Dehydrated Lemons

by Handjobs For The Home on January 6, 2012

So I recently got this little thing we like to call a dehydrator. It’s an amazing piece of kitchen equipment. I honestly cannot wait to use it this summer for some dried tomatoes and the plethora of other summer fruits. Dried apricots? Yes! But in the meantime, I just couldn’t keep my hands off this pretty little thing and needed to suck the moisture out of something.

Since we are now in the depths of winter, I had a hard time coming up with something I could throw in the dehydrator and actually put to good use. I thought about making some homemade garlic powder, but through a little research, I quickly found that that stinks up your house. Then I thought about banana chips, but that’s kind of run of the mill boring. After a little more brainstorming, I decided to settle on some dehydrated lemons.

I sliced up about 6 lemons about ¾ inch thick and layered them in the dehydrator on the racks. It surprisingly filled up 5 racks in my dehydrator. I couldn’t believe how much it yielded—looks like I’m going to have dried lemons for the rest of the year!

I had two more racks to fill with something but couldn’t think of anything. But then it came to me. I remembered I had made a pear “sauce” that was just far to watery to be called a butter. Since it was pretty much the consistency of an apple sauce, I figured I’d dry it and make fruit leather.

I loaded up the racks and set the dehydrator at 135 degrees F for 8 hours. After 8 hours the lemons were looking good, but needed a little more time and the fruit leather still had a ways to go. Back in they went for another 2 hours. I checked in sporadically because some of the lemons dried faster than others. When they were completely dry, I popped them into a quart sized Ball jar for storage.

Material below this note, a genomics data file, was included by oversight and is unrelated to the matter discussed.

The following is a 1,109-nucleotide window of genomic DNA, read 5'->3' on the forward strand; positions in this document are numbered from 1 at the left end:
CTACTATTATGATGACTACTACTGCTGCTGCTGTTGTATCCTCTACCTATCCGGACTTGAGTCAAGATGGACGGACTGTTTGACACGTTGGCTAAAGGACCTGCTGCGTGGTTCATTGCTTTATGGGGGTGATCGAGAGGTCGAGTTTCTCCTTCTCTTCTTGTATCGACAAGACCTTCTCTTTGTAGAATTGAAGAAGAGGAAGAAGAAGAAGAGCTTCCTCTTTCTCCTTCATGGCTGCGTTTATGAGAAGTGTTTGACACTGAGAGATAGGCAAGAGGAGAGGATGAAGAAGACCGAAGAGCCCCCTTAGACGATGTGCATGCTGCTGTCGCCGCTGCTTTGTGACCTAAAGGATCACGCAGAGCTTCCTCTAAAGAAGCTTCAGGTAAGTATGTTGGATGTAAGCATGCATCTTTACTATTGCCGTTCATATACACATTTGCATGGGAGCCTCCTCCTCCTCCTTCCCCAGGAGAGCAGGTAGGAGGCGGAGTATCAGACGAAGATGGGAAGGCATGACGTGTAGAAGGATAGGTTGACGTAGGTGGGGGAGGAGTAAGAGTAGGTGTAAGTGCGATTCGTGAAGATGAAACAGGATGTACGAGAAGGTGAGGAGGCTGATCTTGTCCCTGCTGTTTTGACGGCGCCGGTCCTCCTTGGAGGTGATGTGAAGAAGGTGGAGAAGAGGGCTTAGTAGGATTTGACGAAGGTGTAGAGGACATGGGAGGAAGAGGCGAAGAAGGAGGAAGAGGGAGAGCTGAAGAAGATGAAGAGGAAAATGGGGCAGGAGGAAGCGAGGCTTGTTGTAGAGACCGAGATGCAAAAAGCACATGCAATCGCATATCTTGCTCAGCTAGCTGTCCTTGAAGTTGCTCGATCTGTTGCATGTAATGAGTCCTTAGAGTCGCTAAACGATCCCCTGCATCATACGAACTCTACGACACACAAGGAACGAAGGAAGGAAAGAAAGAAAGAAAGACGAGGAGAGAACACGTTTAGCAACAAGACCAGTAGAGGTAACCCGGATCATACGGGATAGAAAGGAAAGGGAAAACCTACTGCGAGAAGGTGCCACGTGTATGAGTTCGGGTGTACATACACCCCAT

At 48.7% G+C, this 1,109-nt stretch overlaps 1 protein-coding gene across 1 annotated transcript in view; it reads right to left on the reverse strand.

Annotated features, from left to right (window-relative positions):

At 10 hours in, all the lemons were done, but the fruit leather was looking eh. I let it run for another hour and it ended up a sticky mess. I decided to take the failure as a learning lesson and toss it.

I absolutely love the way the lemons look, and smell! When you dehydrate lemons, if perfumes your house with the most amazing lemony fresh smell. That was a treat on its own!

So what am I going to use these dehydrated lemons for you ask? I’m not quite sure I know the answer yet. I’ve already used a few in a glass of water which was really nice. I figure they will be good to take to work and turn my water bottle into a lemony treat. My other thought is putting them in the spice grinder and making lemon powder for lemonade or a tasty addition to baked goods. Or perhaps adding a slice to sauces or fish dishes. I think lemon powder would also probably be delicious added to some fruit preserves this summer. Also, since they are so gorgeously brown and yellow, they might become some sort of craft. Hmmm…

So I ask you readers—what would you do with dehydrated lemons? Any ideas?

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{ 19 comments… read them below or add one }

Adrienne Audrey January 6, 2012 at 3:46 pm

We use our dehydrator for mushroom we pick out in the woods near our home. Good thing you checked about the garlic! Imagine the smell!

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Sara January 6, 2012 at 4:10 pm

Love the idea of making lemonade powder! I recently got a dehydrator too and have loved it!

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Kristen (@gezelliggirl) January 6, 2012 at 4:31 pm

What do you think happened with the fruit leather-that-wasn’t?

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ann hazelett January 6, 2012 at 9:53 pm

so what all could one do with dry lemons?

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Handjobs For The Home January 6, 2012 at 10:28 pm

I’m loving them in a glass of water right now, but I’m up for suggestions!

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adam January 7, 2012 at 12:13 am

we use to do this as kids for christmas ornaments, its a somewhat old traditional thing from somewhere I am sure. http://www.marthastewart.com/870557/glittered-fruit-ornaments

I think some sort of craft that hangs in front of a window would be beautiful, the way the lights shine through the dried flesh.

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Liz January 10, 2012 at 10:15 pm